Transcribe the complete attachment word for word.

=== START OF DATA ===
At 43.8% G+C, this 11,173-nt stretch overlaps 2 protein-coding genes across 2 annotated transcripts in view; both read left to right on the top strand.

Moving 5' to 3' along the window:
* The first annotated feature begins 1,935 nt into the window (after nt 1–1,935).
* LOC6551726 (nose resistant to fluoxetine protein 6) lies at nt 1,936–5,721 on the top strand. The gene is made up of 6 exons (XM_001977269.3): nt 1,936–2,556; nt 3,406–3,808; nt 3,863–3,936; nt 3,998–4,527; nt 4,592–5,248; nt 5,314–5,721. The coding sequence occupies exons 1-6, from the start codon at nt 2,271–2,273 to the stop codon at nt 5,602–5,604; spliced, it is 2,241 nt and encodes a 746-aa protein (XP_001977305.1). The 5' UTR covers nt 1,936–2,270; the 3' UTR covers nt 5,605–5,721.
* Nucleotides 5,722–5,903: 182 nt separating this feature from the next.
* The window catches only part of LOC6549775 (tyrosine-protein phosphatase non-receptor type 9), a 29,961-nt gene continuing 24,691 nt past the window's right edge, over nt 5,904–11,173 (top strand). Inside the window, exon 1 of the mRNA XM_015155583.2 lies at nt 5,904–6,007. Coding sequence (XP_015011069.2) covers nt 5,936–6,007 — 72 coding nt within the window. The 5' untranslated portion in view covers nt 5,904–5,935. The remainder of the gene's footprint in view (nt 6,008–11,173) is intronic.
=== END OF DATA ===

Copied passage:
At 43.8% G+C, this 11,173-nt stretch overlaps 2 protein-coding genes across 2 annotated transcripts in view; both read left to right on the top strand.

Moving 5' to 3' along the window:
* The first annotated feature begins 1,935 nt into the window (after nt 1–1,935).
* LOC6551726 (nose resistant to fluoxetine protein 6) lies at nt 1,936–5,721 on the top strand. The gene is made up of 6 exons (XM_001977269.3): nt 1,936–2,556; nt 3,406–3,808; nt 3,863–3,936; nt 3,998–4,527; nt 4,592–5,248; nt 5,314–5,721. The coding sequence occupies exons 1-6, from the start codon at nt 2,271–2,273 to the stop codon at nt 5,602–5,604; spliced, it is 2,241 nt and encodes a 746-aa protein (XP_001977305.1). The 5' UTR covers nt 1,936–2,270; the 3' UTR covers nt 5,605–5,721.
* Nucleotides 5,722–5,903: 182 nt separating this feature from the next.
* The window catches only part of LOC6549775 (tyrosine-protein phosphatase non-receptor type 9), a 29,961-nt gene continuing 24,691 nt past the window's right edge, over nt 5,904–11,173 (top strand). Inside the window, exon 1 of the mRNA XM_015155583.2 lies at nt 5,904–6,007. Coding sequence (XP_015011069.2) covers nt 5,936–6,007 — 72 coding nt within the window. The 5' untranslated portion in view covers nt 5,904–5,935. The remainder of the gene's footprint in view (nt 6,008–11,173) is intronic.